Somalilandsun – Today with an infusion of of almost $0.5m by Emirati global port operator DP World the Main Somaliland port of Berbera looks set for a brighter future
While this development came this year the ports prospects for trade, transit and regulation were examined a year ago by Finn Stepputat, senior researcher at the Danish Institute of International Studies (DIIS).
Below is a synopsis of his studies as pertains the nexus between protection, taxation and sovereign practices in the regulation of the Berbera trade corridor
Berbera Port is a major hub in the economic corridor that connects Somaliland and the Ethiopian hinterland. Commodities transiting through Berbera port mostly consist of livestock export and import of food, electronics, cars, spare parts, fuel, construction materials and other goods. The port generates about 70 % of Somaliland’s state revenue. Hence the maintenance and upgrading of the port’s infrastructure, its services, and its custom are of unique importance for the Somaliland authorities and economy.
The prospects for development of the port are good since landlocked Ethiopia is interested in reducing its dependence on the much bigger Djibouti port. Negotiations between the governments of Somaliland and Ethiopia have been ongoing for over a decade, but an agreement on transit and trade seems closer than ever. While port upgrading and a transit agreement will increase the flow of goods from Berbera port to Ethiopia, a substantial improvement of the Berbera corridor – in particular the road between Berbera and the border town of Wachale (Tog’wajale) is necessary.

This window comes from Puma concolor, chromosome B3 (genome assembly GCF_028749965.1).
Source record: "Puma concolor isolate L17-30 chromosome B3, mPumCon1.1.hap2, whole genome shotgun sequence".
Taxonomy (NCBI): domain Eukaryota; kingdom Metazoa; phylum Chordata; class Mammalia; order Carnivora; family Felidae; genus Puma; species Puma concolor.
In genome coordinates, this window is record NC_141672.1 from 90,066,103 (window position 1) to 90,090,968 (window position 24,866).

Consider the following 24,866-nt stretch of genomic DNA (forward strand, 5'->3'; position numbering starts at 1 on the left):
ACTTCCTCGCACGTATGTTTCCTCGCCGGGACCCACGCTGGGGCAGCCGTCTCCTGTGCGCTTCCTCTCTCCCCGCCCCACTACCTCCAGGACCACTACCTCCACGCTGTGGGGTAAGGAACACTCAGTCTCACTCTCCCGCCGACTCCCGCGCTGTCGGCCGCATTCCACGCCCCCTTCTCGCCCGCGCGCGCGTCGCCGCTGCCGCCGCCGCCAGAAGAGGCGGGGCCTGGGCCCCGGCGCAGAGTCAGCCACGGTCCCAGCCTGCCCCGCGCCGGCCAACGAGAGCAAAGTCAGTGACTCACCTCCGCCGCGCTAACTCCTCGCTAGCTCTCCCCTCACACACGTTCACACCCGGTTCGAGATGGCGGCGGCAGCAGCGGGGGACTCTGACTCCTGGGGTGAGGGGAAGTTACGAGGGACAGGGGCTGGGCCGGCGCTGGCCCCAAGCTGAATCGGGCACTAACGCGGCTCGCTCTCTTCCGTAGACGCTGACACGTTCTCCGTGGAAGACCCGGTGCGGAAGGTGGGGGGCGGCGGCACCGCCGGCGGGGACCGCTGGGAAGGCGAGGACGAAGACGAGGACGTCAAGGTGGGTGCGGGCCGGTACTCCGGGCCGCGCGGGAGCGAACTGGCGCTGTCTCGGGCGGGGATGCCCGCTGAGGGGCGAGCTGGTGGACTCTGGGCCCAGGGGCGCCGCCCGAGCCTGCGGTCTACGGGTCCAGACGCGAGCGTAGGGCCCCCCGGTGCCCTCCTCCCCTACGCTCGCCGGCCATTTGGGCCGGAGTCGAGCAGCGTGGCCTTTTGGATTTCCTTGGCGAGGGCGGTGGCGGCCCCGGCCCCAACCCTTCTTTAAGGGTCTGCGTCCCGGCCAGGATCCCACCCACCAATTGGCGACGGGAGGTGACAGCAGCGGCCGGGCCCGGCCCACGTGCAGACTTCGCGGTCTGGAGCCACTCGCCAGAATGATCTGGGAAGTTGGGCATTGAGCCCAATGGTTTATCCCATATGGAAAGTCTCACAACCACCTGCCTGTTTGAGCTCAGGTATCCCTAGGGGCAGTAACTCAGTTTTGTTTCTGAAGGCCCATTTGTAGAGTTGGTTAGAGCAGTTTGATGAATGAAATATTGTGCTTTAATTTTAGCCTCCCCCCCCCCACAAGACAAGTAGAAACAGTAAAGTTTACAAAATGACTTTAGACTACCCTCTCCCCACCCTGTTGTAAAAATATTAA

Furthermore, a transit agreement with Ethiopia will translate into a significant loss of customs revenue for Somaliland. Service fees and other economic activities in and around Berbera port are expected to increase. But in order to capture revenue, the Somaliland government will have to reform its overall taxation system. The plan is to move the revenue ’further inland’ as government officials put it.
The prospect of a transit and trade agreement with Ethiopia also challenge Berbera Port Authority, which was established as an autonomous agency in 1993. Berbera port requires improvements on various fronts, so the question is how the necessary investments will come about. The World Bank and other international organizations have suggested getting private investors on board by privatizing some of the port functions. While this solution is not uncontested, Somaliland laws will have to be adjusted to accommodate contracts that are acceptable for both investors and the government. Consequently, the development of Berbera port is not only an important driver for economic growth in Somaliland, but also for the strengthening of the regulatory capacity of its state institutions.
This is a research update by Finn Stepputat, senior researcher at the Danish Institute of International Studies (DIIS). He studies the nexus between protection, taxation and sovereign practices in the regulation of the Berbera trade corridor.
© Finn Stepputat (2015)